The illusion of extra time soon evaporated into thin air. And it left me worse off. The guilt trip of not using the apparent extra time to my advantage was mind-numbing. Weekdays fused to form one enormous block of time where I was only worrying about work. And over the weekends, instead of relaxing, I was in a hurry to finish as many personal goals as possible. Running on fumes became the norm.
Working from home has sped up the process of burnout. If FOMO is jolting millennials into action. Fear of not being productive enough is propelling them to the brink of a breakdown.
Three words: Communicate, Communicate, Communicate
Companies might not be able to reproduce the culture of casual collisions in our personal lives, or they can’t stop us from working our asses off. But what they can do is to facilitate effective communication within the organization.
A culture of effective communication has always been the cornerstone of an innovative and nimble organization. According to one study, companies that communicate effectively gave 47% higher returns to their shareholders over five years.
“The single biggest problem in communication is the illusion that it has taken place” — George Bernard Shaw
But in the work from home era, effective communication is the edifice on which the concept of an organization rests.
Applications such as Zoom, Hangouts, Webex, Slack, Skype, Trello are already helping organizations making a smooth cultural shift. Using technology, however, is only the first half of facilitating communication. And the easiest one. Bringing clarity and empathy in the chain of command is the second half and the most challenging one.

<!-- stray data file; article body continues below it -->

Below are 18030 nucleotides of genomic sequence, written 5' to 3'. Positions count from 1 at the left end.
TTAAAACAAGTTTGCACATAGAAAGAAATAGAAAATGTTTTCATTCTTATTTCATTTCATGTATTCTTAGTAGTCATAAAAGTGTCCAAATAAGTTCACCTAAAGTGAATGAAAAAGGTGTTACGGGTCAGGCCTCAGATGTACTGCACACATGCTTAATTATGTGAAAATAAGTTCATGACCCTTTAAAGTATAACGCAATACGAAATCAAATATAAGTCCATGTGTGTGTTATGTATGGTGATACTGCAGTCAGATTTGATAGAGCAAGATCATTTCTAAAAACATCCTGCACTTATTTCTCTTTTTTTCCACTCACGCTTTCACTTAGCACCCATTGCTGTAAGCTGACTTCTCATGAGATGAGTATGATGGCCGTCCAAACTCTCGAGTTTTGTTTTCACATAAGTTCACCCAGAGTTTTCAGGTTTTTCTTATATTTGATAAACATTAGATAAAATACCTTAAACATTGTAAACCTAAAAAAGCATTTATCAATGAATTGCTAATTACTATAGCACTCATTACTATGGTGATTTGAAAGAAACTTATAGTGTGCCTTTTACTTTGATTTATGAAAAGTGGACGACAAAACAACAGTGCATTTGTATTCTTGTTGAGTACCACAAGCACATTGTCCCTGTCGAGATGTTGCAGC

Count your blessings, name them one by one
Our personal and professional lives have merged, making it difficult to manage the work-life balance. We might wilt under the work pressure. But on the other hand, we are privileged to still have a source of income. Juggling professional and personal life is one thing, but running errands to find work is a different ball game.
So from the employee’s perspective, acknowledging this privilege will go a long way in helping us navigate the treacherous waters of work from home life.
The focus on work from home has also opened the doors for millennials to work from anywhere. Combine Remote work with a remote location and you have a mouth-watering proposition at your hand.
Taking a stroll on the side of an artificial pond might help reduce stress, but working inside a cozy cabin with the panoramic view of the misty mountains is mind-blowing. No amount of workplace design can match the beauty of nature.
The bottom line
If the internet empowered individuals and paved the way for the gig economy, the pandemic has forced people to embrace it. The dynamics of the job market are rapidly changing in a post-pandemic era.
If companies ignore the undercurrents, they will lose their most important customers: the employees. If employees don’t respect their work-life balance, they will lose their sanity.
The transition might look daunting at first. But if we wipe off the fog of uncertainty from our lenses, we will see the glinting opportunities in front of us. After all, necessity is the mother of invention.